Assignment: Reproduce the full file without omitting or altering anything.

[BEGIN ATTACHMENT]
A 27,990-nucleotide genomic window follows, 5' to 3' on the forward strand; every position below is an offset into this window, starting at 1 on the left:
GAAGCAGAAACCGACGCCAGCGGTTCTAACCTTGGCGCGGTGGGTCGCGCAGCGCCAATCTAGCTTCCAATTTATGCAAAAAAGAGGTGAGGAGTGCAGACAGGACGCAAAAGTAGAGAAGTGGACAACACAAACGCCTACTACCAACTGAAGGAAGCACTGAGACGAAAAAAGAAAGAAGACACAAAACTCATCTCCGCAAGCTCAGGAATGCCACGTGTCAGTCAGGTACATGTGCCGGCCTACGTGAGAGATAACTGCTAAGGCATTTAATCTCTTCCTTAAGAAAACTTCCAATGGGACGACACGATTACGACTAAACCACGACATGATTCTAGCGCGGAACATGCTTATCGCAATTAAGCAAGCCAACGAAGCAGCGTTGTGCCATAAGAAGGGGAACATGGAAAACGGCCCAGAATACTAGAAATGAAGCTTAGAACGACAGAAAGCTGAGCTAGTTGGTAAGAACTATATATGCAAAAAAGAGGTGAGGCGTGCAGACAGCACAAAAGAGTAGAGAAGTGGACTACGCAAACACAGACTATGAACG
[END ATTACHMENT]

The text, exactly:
A 27,990-nucleotide genomic window follows, 5' to 3' on the forward strand; every position below is an offset into this window, starting at 1 on the left:
GAAGCAGAAACCGACGCCAGCGGTTCTAACCTTGGCGCGGTGGGTCGCGCAGCGCCAATCTAGCTTCCAATTTATGCAAAAAAGAGGTGAGGAGTGCAGACAGGACGCAAAAGTAGAGAAGTGGACAACACAAACGCCTACTACCAACTGAAGGAAGCACTGAGACGAAAAAAGAAAGAAGACACAAAACTCATCTCCGCAAGCTCAGGAATGCCACGTGTCAGTCAGGTACATGTGCCGGCCTACGTGAGAGATAACTGCTAAGGCATTTAATCTCTTCCTTAAGAAAACTTCCAATGGGACGACACGATTACGACTAAACCACGACATGATTCTAGCGCGGAACATGCTTATCGCAATTAAGCAAGCCAACGAAGCAGCGTTGTGCCATAAGAAGGGGAACATGGAAAACGGCCCAGAATACTAGAAATGAAGCTTAGAACGACAGAAAGCTGAGCTAGTTGGTAAGAACTATATATGCAAAAAAGAGGTGAGGCGTGCAGACAGCACAAAAGAGTAGAGAAGTGGACTACGCAAACACAGACTATGAACG